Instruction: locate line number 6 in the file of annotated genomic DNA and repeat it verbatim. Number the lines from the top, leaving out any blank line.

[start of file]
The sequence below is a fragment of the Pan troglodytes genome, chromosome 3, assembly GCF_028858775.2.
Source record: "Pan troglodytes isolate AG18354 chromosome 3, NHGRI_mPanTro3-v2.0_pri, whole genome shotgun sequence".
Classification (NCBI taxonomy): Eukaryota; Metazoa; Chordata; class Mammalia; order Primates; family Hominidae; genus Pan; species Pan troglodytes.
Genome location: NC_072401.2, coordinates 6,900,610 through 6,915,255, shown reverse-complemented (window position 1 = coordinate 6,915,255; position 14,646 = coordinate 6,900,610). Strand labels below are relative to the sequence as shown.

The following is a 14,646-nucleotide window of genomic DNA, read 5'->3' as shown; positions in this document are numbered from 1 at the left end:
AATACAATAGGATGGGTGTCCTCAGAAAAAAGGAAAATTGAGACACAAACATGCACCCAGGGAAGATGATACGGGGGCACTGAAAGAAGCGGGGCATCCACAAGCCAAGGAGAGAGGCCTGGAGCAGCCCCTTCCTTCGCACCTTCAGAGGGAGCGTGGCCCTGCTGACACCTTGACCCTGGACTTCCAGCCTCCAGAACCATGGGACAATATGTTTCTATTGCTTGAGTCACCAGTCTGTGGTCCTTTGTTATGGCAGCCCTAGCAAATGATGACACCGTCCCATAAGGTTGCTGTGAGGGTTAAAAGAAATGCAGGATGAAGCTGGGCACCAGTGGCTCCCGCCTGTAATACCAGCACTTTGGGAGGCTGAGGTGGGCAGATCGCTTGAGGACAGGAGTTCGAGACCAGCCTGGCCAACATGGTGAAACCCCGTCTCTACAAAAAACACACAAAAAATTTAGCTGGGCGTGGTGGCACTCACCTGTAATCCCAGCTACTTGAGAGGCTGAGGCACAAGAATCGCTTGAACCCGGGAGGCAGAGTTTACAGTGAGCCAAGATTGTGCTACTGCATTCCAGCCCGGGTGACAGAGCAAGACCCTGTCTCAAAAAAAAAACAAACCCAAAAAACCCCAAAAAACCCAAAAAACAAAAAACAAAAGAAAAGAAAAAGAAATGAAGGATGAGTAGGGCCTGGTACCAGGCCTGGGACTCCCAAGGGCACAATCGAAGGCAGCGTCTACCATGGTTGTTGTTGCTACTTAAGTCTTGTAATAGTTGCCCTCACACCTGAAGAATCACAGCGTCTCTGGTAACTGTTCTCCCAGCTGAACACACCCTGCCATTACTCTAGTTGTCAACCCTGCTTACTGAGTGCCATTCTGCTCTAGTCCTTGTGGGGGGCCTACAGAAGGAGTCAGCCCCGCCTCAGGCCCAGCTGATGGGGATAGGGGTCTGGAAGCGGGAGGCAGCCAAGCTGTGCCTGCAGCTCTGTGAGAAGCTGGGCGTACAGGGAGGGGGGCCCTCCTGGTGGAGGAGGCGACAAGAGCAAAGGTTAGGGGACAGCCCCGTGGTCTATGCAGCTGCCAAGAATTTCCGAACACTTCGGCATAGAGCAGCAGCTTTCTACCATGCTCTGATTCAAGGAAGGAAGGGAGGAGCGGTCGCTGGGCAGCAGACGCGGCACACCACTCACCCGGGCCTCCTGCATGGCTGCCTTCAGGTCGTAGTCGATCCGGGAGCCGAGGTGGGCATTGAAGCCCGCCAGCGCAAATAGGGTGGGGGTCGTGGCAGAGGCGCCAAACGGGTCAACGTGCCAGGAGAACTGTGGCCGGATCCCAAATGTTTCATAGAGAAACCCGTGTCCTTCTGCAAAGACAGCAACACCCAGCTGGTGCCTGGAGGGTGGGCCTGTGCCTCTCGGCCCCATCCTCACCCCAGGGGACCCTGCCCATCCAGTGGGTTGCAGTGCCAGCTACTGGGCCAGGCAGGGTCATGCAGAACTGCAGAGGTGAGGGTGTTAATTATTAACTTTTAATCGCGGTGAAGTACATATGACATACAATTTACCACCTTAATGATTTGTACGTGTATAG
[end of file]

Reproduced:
AATACAATAGGATGGGTGTCCTCAGAAAAAAGGAAAATTGAGACACAAACATGCACCCAGGGAAGATGATACGGGGGCACTGAAAGAAGCGGGGCATCCACAAGCCAAGGAGAGAGGCCTGGAGCAGCCCCTTCCTTCGCACCTTCAGAGGGAGCGTGGCCCTGCTGACACCTTGACCCTGGACTTCCAGCCTCCAGAACCATGGGACAATATGTTTCTATTGCTTGAGTCACCAGTCTGTGGTCCTTTGTTATGGCAGCCCTAGCAAATGATGACACCGTCCCATAAGGTTGCTGTGAGGGTTAAAAGAAATGCAGGATGAAGCTGGGCACCAGTGGCTCCCGCCTGTAATACCAGCACTTTGGGAGGCTGAGGTGGGCAGATCGCTTGAGGACAGGAGTTCGAGACCAGCCTGGCCAACATGGTGAAACCCCGTCTCTACAAAAAACACACAAAAAATTTAGCTGGGCGTGGTGGCACTCACCTGTAATCCCAGCTACTTGAGAGGCTGAGGCACAAGAATCGCTTGAACCCGGGAGGCAGAGTTTACAGTGAGCCAAGATTGTGCTACTGCATTCCAGCCCGGGTGACAGAGCAAGACCCTGTCTCAAAAAAAAAACAAACCCAAAAAACCCCAAAAAACCCAAAAAACAAAAAACAAAAGAAAAGAAAAAGAAATGAAGGATGAGTAGGGCCTGGTACCAGGCCTGGGACTCCCAAGGGCACAATCGAAGGCAGCGTCTACCATGGTTGTTGTTGCTACTTAAGTCTTGTAATAGTTGCCCTCACACCTGAAGAATCACAGCGTCTCTGGTAACTGTTCTCCCAGCTGAACACACCCTGCCATTACTCTAGTTGTCAACCCTGCTTACTGAGTGCCATTCTGCTCTAGTCCTTGTGGGGGGCCTACAGAAGGAGTCAGCCCCGCCTCAGGCCCAGCTGATGGGGATAGGGGTCTGGAAGCGGGAGGCAGCCAAGCTGTGCCTGCAGCTCTGTGAGAAGCTGGGCGTACAGGGAGGGGGGCCCTCCTGGTGGAGGAGGCGACAAGAGCAAAGGTTAGGGGACAGCCCCGTGGTCTATGCAGCTGCCAAGAATTTCCGAACACTTCGGCATAGAGCAGCAGCTTTCTACCATGCTCTGATTCAAGGAAGGAAGGGAGGAGCGGTCGCTGGGCAGCAGACGCGGCACACCACTCACCCGGGCCTCCTGCATGGCTGCCTTCAGGTCGTAGTCGATCCGGGAGCCGAGGTGGGCATTGAAGCCCGCCAGCGCAAATAGGGTGGGGGTCGTGGCAGAGGCGCCAAACGGGTCAACGTGCCAGGAGAACTGTGGCCGGATCCCAAATGTTTCATAGAGAAACCCGTGTCCTTCTGCAAAGACAGCAACACCCAGCTGGTGCCTGGAGGGTGGGCCTGTGCCTCTCGGCCCCATCCTCACCCCAGGGGACCCTGCCCATCCAGTGGGTTGCAGTGCCAGCTACTGGGCCAGGCAGGGTCATGCAGAACTGCAGAGGTGAGGGTGTTAATTATTAACTTTTAATCGCGGTGAAGTACATATGACATACAATTTACCACCTTAATGATTTGTACGTGTATAG